- Place the loaf pan in a spacious plastic bag. There should be enough room so that when the dough rises it won't touch the plastic. You could use a clean trash bag. Let the dough rise for at least 4 hours, or until it has doubled in size. When ready, the dough will spring back when you push it. Don't skip proving: it's important for structure and flavor.
- Preheat oven to 375°F. Place a roasting tin on the bottom rack.
- Line a baking tray with baking parchment. A good non-stick tray will also do the trick. Dust liberally with the flour mix. Flip the loaf pan on the baking tray. If things have been dusted properly, the dough should fall out just fine. If not, you may have to assist it, but do avoid getting air into the loaf.
- Pour four cups of water onto the roasting pan. It will make steam and help the bread to form a sophisticated crust.
- Bake for 45 minutes. It should sound hollow when you tap its base. Its internal temperature should be around 190-210°F. Let it cool down on a wire rack. If the bread is under that range, put it back in the oven for another five minutes and then check its temperature again.
Troubleshooting the Dough
- Too stiff: If your dough after kneading feels too stiff, wet your fingers with water and press into the dough.
- Too wet: If your dough feels too wet, keep kneading. If it's still problematic after 10 minutes, add a small amount of flour to toughen it up.
- Mint chocolate chips: If you don’t have these, you could substitute regular chocolate chips. By the way, I used Andes mints for my mint chocolate chips. You can usually find these in stores in the baking aisle.
- Mint spice: Mint tea will work in a pinch.
- White bread flour: If you don't have this type of flour, all-purpose flour will be just fine.
- Salt: Sea salt instead of regular salt will give the bread a more distinguished flavor. Sea salt pairs well with chocolate. I would use half sea salt and half regular salt since the recipe calls for a lot of salt.
Mint chocolate-flavored things are usually green. If you want a green color in the middle, after kneading and shaping, create a pool in the dough and put green food dye there. Fold over the dough, but don’t go wild if you want the outside to remain brown.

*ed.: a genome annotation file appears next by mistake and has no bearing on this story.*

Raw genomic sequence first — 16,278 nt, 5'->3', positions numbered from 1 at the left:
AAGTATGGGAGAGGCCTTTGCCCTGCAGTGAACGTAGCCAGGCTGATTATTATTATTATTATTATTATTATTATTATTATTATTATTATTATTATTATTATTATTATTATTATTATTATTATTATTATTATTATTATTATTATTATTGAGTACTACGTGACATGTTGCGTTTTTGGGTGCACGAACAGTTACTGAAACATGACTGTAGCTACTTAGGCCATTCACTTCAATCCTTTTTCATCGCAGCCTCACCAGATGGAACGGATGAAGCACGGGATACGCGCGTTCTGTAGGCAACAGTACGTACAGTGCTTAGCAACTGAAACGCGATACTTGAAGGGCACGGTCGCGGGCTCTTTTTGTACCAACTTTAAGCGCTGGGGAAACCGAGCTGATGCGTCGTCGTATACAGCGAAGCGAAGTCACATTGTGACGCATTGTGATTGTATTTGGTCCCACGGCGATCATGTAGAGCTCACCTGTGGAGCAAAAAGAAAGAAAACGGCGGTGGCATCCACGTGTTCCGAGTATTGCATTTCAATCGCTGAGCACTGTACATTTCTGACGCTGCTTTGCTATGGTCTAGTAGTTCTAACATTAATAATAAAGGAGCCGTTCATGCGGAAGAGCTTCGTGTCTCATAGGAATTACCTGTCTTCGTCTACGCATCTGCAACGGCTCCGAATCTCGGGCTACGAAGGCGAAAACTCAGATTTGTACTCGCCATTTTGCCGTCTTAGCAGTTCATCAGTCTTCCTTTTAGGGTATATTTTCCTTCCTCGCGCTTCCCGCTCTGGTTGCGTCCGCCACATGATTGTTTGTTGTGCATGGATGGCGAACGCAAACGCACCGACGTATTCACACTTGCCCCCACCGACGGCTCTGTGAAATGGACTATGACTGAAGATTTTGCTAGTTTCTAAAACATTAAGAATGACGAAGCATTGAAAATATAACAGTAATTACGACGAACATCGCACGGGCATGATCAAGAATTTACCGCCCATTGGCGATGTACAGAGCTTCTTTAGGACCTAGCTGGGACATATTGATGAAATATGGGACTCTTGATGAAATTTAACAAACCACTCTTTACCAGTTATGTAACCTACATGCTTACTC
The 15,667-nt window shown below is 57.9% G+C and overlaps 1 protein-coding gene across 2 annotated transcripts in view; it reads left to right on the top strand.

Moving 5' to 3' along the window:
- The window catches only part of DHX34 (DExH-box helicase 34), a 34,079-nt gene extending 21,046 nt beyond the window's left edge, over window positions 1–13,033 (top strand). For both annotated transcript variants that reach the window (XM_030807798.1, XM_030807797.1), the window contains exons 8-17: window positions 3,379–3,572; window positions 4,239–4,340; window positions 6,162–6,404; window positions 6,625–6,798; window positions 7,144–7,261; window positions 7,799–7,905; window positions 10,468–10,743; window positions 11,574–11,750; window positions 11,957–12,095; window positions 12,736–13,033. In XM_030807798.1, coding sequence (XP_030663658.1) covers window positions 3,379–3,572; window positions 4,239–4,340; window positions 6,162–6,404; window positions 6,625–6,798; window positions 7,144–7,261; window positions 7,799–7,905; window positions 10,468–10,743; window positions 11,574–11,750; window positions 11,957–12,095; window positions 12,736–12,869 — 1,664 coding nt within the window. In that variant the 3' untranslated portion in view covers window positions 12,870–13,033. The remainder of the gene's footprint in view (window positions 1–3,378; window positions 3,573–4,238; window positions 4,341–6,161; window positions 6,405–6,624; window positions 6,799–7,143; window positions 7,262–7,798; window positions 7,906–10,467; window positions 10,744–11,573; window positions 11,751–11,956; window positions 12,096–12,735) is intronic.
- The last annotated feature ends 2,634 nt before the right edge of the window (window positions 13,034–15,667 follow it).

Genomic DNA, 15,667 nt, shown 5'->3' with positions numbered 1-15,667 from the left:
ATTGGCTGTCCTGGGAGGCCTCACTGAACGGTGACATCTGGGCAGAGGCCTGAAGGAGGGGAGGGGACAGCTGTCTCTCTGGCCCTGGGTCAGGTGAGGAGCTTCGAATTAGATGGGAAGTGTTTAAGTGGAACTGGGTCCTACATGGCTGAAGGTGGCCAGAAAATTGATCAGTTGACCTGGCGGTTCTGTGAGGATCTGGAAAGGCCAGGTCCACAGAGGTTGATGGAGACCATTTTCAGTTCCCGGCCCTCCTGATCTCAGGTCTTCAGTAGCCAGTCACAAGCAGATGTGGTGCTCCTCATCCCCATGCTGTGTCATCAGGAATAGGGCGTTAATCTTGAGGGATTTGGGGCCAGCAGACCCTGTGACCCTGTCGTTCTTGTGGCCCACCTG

If you want the entire bread to be green, which is going to look unusual one way or another, I would add the food coloring when you add water. This is going to get really messy since you'll be working with the dough by hand.
You don't want to overdo dusting. If you have too much flour on your dough, it will cake on and be unpleasant. You could scrape off the extra flour with a knife, but this is kind of wasteful of your flour and time.
One trick I use to flour dough is to put it in a tea sifter and then gently shake it over the dough. Getting it just right will give your bread the right crumb texture.
I recommend when shaping the dough for the final proof to get it into a more elongated square than a full-fledged rectangle. If you want your bread to have height, having more of it pressed into a squarish shape will help achieve this. The longer your bread, the flatter it will be. You could also form your dough into a circle.
Chilling the Dough
- Option 1: Allow the dough to rise in your kitchen at room temperature. Refrigerate it for up to 24 hours. Remove it to room temperature 3 hours before baking. Let it stand until it has doubled.
- Option 2: Let it rise at room temperature for 3 to 4 hours or until it has doubled. When gently pressed, it will slowly fill in. Refrigerate up to 24 hours. Remove 30 minutes before baking.
Before turning off your oven and putting the bread on a wire rack, I would make sure the bread has reached 190-210°F. If you're slightly under that range, put it back in the oven for another 3-5 minutes. Check to make sure the outside doesn't show signs of an overbake.
Do not bake your bread past 210°F. This will likely warp the bread.
I recommend keeping the bread in a bread box or a large plastic container. If you put the bread in your fridge it will get hard, but it will have less chance of spoiling. If you leave the bread out on a counter with no cover, it will dry up and go stale on you.
© 2022 Andrea Lawrence